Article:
Courtesy of the Asian Shakespeare Intercultural Archive (A|S|I|A).

  • 24 “Othello in Noh Style,” Shakespeare and Spirit Worlds in Asian Performance, A|S|I|A Multimedia Scho (...)
  • 25 Ibid.
  • 26 Ibid.
  • 27 Ibid.
  • 28 Ibid.

16According to the editors of the multimedia scholarly edition Shakespeare and Spirit Worlds in Asian Performance, the masks in the production bear little resemblance to those conventionally used in Noh and Kyogen performances; instead, the performers “seem to echo the dramaturgy and character types of traditional Japanese mask dances such as the now-extinct Gigaku.”24 Gigaku masks included “a set for Kojin (foreigners) that visually marked out their difference from the local contexts of the performance.”25 Another point of reference for the use of masks is Sanbaso (a celebratory dance adapted from prayers for prosperity and abundance) “performed by a Kyogen performer after the Shiki Sanban (or Okina), a Shinto ritual and performance” in Noh.26 Rituals for this performance include the use of two masks of contrasting colours: “the white mask of Okina and the black mask of Sanbaso.”27 This contrast is hence mapped onto the visual contrast between Othello and Iago as well as the rest of the Venetians in this performance. While the use of a black mask visually situates Othello and marks out his difference from the rest of the Venetians who wear white masks, the visual presentation of Othello’s ethnicity via the mask also “displaces his skin colour […] thereby abstracting race as a role” in the performance rather than a social identity.28 Rather than treating Othello’s blackness in performance as “representing racial tension in western societies,” the use of the black mask introduces elements of ritual and spirituality in the performance: racial politics in the earthly world is therefore transposed to the realm of the spiritual, foregrounding instead the politics of memory and the reconstruction of a past which is predominantly male (via the Kyogen Interludes) and the present moment of the performance which is primarily female (framed by the memory of Desdemona as Shite in the main Noh performance).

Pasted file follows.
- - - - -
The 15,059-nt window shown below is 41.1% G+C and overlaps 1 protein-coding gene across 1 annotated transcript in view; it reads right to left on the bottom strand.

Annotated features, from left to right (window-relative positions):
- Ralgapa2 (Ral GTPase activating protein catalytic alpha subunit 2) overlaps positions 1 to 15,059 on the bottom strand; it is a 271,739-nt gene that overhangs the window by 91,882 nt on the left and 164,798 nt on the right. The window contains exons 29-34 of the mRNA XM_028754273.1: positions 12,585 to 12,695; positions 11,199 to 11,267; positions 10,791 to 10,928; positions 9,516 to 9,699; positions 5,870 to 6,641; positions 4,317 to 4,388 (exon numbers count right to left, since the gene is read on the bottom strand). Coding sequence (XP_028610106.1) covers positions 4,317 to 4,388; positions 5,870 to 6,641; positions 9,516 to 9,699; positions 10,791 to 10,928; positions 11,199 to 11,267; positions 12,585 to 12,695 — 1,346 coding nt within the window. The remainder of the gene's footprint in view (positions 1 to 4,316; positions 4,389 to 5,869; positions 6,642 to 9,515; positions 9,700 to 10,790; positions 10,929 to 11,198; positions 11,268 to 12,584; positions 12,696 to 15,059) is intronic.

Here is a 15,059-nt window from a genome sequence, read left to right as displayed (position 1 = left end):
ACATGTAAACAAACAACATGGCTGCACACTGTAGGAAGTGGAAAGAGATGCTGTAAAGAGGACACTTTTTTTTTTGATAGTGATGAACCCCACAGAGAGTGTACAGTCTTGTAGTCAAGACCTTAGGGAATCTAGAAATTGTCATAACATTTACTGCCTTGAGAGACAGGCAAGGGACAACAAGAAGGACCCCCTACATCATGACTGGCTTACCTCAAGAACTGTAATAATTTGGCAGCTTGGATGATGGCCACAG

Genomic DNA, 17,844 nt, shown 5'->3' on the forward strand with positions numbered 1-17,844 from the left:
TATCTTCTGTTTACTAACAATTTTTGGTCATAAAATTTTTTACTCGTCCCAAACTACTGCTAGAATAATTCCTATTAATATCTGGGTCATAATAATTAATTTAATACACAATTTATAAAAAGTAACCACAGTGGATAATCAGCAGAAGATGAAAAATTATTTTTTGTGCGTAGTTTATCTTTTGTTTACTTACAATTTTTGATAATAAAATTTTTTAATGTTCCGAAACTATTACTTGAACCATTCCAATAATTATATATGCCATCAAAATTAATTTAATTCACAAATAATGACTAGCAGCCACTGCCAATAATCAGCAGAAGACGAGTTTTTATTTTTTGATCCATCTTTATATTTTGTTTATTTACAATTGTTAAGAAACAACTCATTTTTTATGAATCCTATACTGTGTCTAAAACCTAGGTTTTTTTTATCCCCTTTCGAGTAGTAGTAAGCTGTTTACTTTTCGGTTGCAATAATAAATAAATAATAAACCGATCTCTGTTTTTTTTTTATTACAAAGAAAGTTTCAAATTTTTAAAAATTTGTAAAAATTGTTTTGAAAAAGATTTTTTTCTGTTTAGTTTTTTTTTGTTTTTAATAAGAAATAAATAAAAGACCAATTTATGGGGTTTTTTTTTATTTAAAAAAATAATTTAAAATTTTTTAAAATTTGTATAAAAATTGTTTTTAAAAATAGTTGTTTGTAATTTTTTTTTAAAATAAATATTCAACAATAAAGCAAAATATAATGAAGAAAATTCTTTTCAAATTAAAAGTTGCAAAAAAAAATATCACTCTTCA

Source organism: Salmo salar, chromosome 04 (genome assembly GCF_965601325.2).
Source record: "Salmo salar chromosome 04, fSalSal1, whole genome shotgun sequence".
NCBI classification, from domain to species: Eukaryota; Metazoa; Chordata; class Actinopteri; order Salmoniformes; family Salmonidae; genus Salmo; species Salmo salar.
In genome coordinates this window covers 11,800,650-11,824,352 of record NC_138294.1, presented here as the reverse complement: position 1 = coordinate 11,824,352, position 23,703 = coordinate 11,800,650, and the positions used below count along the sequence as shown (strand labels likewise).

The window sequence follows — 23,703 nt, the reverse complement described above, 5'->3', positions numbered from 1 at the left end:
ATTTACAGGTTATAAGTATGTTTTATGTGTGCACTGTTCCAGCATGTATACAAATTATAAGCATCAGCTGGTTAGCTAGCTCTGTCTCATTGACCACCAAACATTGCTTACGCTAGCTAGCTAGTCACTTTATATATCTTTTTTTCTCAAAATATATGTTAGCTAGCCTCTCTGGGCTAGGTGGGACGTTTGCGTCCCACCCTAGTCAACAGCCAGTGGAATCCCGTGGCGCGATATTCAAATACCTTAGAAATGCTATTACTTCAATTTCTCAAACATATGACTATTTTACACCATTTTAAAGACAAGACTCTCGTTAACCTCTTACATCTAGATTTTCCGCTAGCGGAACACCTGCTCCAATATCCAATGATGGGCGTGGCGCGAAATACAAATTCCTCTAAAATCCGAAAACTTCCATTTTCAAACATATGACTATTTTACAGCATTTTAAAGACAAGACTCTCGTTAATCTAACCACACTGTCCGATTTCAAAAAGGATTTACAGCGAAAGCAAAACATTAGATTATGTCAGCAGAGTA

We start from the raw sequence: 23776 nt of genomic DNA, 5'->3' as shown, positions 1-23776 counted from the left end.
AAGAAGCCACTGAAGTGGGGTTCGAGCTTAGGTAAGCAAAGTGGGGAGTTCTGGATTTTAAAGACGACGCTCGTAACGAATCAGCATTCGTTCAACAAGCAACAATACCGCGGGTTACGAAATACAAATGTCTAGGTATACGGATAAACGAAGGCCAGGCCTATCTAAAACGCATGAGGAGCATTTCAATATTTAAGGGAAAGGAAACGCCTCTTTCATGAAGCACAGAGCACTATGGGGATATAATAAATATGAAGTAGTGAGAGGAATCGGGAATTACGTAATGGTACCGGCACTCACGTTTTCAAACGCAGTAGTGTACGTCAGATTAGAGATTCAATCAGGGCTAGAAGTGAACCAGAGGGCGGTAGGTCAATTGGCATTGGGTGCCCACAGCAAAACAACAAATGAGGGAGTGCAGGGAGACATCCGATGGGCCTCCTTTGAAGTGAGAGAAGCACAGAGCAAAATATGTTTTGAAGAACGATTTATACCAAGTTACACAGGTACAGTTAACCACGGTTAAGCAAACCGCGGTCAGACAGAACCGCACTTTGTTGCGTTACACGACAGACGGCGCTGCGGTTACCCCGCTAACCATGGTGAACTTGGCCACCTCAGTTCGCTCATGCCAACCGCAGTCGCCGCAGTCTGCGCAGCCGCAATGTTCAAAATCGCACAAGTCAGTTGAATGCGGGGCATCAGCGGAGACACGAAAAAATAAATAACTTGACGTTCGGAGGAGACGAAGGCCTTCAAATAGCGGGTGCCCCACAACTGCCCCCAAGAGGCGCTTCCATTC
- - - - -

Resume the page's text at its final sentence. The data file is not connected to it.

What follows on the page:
Object Theatre in Lady Macbeth